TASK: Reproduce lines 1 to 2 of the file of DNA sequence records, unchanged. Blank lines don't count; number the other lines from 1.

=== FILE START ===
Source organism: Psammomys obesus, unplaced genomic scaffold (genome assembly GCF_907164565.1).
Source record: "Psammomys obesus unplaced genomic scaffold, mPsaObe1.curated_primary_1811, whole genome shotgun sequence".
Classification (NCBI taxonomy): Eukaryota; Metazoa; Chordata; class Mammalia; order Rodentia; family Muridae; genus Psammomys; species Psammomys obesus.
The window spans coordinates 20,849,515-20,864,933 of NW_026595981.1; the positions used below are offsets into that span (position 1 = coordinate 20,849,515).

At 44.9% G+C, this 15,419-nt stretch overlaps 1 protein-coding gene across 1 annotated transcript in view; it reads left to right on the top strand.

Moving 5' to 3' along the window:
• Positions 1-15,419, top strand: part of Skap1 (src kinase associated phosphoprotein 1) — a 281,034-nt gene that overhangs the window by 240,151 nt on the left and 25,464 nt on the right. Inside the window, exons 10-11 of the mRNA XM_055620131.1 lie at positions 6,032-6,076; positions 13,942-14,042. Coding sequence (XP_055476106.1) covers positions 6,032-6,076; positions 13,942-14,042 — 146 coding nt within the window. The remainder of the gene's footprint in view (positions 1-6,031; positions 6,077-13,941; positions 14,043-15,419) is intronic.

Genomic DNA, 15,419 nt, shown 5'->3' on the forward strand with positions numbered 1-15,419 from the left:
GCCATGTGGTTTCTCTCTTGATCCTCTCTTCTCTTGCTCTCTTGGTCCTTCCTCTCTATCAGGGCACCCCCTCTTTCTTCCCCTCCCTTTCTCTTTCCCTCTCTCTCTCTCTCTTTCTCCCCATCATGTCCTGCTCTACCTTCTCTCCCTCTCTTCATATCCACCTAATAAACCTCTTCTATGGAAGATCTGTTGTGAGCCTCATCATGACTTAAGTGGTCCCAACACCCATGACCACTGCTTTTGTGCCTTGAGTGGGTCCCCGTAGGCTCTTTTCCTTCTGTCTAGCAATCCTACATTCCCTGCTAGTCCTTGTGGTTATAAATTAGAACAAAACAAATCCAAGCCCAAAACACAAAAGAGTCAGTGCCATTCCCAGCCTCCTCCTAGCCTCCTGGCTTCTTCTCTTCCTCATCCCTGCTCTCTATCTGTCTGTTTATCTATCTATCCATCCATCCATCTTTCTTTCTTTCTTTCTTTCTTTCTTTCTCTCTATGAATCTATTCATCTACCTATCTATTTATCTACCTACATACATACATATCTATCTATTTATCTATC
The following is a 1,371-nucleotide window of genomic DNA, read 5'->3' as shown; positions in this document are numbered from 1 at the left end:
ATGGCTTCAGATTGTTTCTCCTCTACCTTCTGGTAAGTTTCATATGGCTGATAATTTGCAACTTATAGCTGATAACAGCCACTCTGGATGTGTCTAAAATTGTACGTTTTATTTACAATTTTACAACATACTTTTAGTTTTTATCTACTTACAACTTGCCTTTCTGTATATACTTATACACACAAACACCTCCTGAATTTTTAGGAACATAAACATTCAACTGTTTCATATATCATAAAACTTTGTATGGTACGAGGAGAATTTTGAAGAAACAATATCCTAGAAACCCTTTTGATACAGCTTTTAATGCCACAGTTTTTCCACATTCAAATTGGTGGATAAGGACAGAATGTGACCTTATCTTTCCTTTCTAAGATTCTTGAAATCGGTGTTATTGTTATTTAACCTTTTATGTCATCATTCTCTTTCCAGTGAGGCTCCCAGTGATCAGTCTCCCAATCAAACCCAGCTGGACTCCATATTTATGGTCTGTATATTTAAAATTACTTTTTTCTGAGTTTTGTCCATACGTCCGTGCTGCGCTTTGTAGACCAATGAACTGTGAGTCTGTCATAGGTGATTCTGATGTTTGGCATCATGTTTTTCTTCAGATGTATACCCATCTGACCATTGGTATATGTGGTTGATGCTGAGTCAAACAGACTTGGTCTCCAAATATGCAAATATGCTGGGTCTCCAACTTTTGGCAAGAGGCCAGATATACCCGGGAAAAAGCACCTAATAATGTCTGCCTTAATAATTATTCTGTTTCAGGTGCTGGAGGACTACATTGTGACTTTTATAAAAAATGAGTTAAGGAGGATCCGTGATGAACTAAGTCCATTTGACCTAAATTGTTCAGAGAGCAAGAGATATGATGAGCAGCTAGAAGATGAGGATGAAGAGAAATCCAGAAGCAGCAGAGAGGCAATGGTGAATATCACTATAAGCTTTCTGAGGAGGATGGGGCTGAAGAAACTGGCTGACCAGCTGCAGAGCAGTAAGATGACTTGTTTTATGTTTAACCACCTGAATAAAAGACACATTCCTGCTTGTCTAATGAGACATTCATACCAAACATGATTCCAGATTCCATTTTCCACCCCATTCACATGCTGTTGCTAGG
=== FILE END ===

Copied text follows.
Source organism: Psammomys obesus, unplaced genomic scaffold (genome assembly GCF_907164565.1).
Source record: "Psammomys obesus unplaced genomic scaffold, mPsaObe1.curated_primary_1811, whole genome shotgun sequence".